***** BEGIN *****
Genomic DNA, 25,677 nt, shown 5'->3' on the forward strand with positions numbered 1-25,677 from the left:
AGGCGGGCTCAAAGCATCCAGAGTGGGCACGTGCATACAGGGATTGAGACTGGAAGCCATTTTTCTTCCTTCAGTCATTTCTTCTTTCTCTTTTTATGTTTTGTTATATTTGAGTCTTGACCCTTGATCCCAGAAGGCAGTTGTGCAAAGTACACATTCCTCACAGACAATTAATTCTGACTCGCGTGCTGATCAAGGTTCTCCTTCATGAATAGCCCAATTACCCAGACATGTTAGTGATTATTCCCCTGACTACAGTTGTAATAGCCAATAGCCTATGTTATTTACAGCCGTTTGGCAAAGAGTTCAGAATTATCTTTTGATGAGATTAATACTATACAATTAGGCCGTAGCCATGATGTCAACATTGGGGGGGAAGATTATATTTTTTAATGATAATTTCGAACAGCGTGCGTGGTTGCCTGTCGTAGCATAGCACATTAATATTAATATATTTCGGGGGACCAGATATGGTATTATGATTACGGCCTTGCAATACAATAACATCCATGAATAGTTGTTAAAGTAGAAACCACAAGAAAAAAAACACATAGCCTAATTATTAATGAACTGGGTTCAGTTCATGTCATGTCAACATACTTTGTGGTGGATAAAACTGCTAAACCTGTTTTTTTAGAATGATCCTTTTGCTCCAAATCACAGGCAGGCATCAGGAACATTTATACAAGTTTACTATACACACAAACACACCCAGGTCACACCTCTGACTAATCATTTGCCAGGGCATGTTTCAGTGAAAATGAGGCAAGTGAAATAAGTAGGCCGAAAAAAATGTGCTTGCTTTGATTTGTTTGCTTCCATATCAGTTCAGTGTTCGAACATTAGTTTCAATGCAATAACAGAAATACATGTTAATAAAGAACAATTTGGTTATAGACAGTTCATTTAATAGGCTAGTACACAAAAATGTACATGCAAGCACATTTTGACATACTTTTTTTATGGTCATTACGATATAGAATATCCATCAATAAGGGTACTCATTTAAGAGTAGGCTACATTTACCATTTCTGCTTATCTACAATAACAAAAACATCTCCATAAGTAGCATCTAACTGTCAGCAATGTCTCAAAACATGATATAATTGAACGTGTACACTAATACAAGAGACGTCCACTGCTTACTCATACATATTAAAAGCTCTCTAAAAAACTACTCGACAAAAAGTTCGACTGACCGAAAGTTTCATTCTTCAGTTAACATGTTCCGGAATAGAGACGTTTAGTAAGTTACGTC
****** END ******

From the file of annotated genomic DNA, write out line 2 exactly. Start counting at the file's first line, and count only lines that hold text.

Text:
AGGCGGGCTCAAAGCATCCAGAGTGGGCACGTGCATACAGGGATTGAGACTGGAAGCCATTTTTCTTCCTTCAGTCATTTCTTCTTTCTCTTTTTATGTTTTGTTATATTTGAGTCTTGACCCTTGATCCCAGAAGGCAGTTGTGCAAAGTACACATTCCTCACAGACAATTAATTCTGACTCGCGTGCTGATCAAGGTTCTCCTTCATGAATAGCCCAATTACCCAGACATGTTAGTGATTATTCCCCTGACTACAGTTGTAATAGCCAATAGCCTATGTTATTTACAGCCGTTTGGCAAAGAGTTCAGAATTATCTTTTGATGAGATTAATACTATACAATTAGGCCGTAGCCATGATGTCAACATTGGGGGGGAAGATTATATTTTTTAATGATAATTTCGAACAGCGTGCGTGGTTGCCTGTCGTAGCATAGCACATTAATATTAATATATTTCGGGGGACCAGATATGGTATTATGATTACGGCCTTGCAATACAATAACATCCATGAATAGTTGTTAAAGTAGAAACCACAAGAAAAAAAACACATAGCCTAATTATTAATGAACTGGGTTCAGTTCATGTCATGTCAACATACTTTGTGGTGGATAAAACTGCTAAACCTGTTTTTTTAGAATGATCCTTTTGCTCCAAATCACAGGCAGGCATCAGGAACATTTATACAAGTTTACTATACACACAAACACACCCAGGTCACACCTCTGACTAATCATTTGCCAGGGCATGTTTCAGTGAAAATGAGGCAAGTGAAATAAGTAGGCCGAAAAAAATGTGCTTGCTTTGATTTGTTTGCTTCCATATCAGTTCAGTGTTCGAACATTAGTTTCAATGCAATAACAGAAATACATGTTAATAAAGAACAATTTGGTTATAGACAGTTCATTTAATAGGCTAGTACACAAAAATGTACATGCAAGCACATTTTGACATACTTTTTTTATGGTCATTACGATATAGAATATCCATCAATAAGGGTACTCATTTAAGAGTAGGCTACATTTACCATTTCTGCTTATCTACAATAACAAAAACATCTCCATAAGTAGCATCTAACTGTCAGCAATGTCTCAAAACATGATATAATTGAACGTGTACACTAATACAAGAGACGTCCACTGCTTACTCATACATATTAAAAGCTCTCTAAAAAACTACTCGACAAAAAGTTCGACTGACCGAAAGTTTCATTCTTCAGTTAACATGTTCCGGAATAGAGACGTTTAGTAAGTTACGTC